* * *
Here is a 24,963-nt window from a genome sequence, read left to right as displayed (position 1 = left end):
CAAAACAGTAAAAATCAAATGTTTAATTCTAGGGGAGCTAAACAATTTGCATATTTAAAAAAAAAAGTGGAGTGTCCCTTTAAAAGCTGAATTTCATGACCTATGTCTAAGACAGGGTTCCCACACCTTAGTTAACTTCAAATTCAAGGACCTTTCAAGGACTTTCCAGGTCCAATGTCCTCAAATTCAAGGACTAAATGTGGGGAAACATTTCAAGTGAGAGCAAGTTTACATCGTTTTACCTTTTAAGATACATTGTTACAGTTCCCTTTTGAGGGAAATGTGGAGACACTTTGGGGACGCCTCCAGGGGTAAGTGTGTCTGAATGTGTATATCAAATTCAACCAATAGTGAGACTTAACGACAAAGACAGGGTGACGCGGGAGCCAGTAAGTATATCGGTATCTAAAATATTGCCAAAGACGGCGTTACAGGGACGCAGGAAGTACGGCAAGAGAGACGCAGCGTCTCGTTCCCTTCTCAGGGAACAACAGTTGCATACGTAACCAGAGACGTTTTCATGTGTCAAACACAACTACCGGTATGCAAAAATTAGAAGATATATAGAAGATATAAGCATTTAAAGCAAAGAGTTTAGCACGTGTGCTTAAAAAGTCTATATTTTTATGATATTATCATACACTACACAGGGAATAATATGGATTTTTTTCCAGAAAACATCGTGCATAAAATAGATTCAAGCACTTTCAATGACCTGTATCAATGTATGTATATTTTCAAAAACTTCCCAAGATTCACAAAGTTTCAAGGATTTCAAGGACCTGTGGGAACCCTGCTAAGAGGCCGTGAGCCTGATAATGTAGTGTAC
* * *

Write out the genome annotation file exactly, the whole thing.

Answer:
Here is a 24,963-nt window from a genome sequence, read left to right as displayed (position 1 = left end):
CAAAACAGTAAAAATCAAATGTTTAATTCTAGGGGAGCTAAACAATTTGCATATTTAAAAAAAAAAGTGGAGTGTCCCTTTAAAAGCTGAATTTCATGACCTATGTCTAAGACAGGGTTCCCACACCTTAGTTAACTTCAAATTCAAGGACCTTTCAAGGACTTTCCAGGTCCAATGTCCTCAAATTCAAGGACTAAATGTGGGGAAACATTTCAAGTGAGAGCAAGTTTACATCGTTTTACCTTTTAAGATACATTGTTACAGTTCCCTTTTGAGGGAAATGTGGAGACACTTTGGGGACGCCTCCAGGGGTAAGTGTGTCTGAATGTGTATATCAAATTCAACCAATAGTGAGACTTAACGACAAAGACAGGGTGACGCGGGAGCCAGTAAGTATATCGGTATCTAAAATATTGCCAAAGACGGCGTTACAGGGACGCAGGAAGTACGGCAAGAGAGACGCAGCGTCTCGTTCCCTTCTCAGGGAACAACAGTTGCATACGTAACCAGAGACGTTTTCATGTGTCAAACACAACTACCGGTATGCAAAAATTAGAAGATATATAGAAGATATAAGCATTTAAAGCAAAGAGTTTAGCACGTGTGCTTAAAAAGTCTATATTTTTATGATATTATCATACACTACACAGGGAATAATATGGATTTTTTTCCAGAAAACATCGTGCATAAAATAGATTCAAGCACTTTCAATGACCTGTATCAATGTATGTATATTTTCAAAAACTTCCCAAGATTCACAAAGTTTCAAGGATTTCAAGGACCTGTGGGAACCCTGCTAAGAGGCCGTGAGCCTGATAATGTAGTGTAC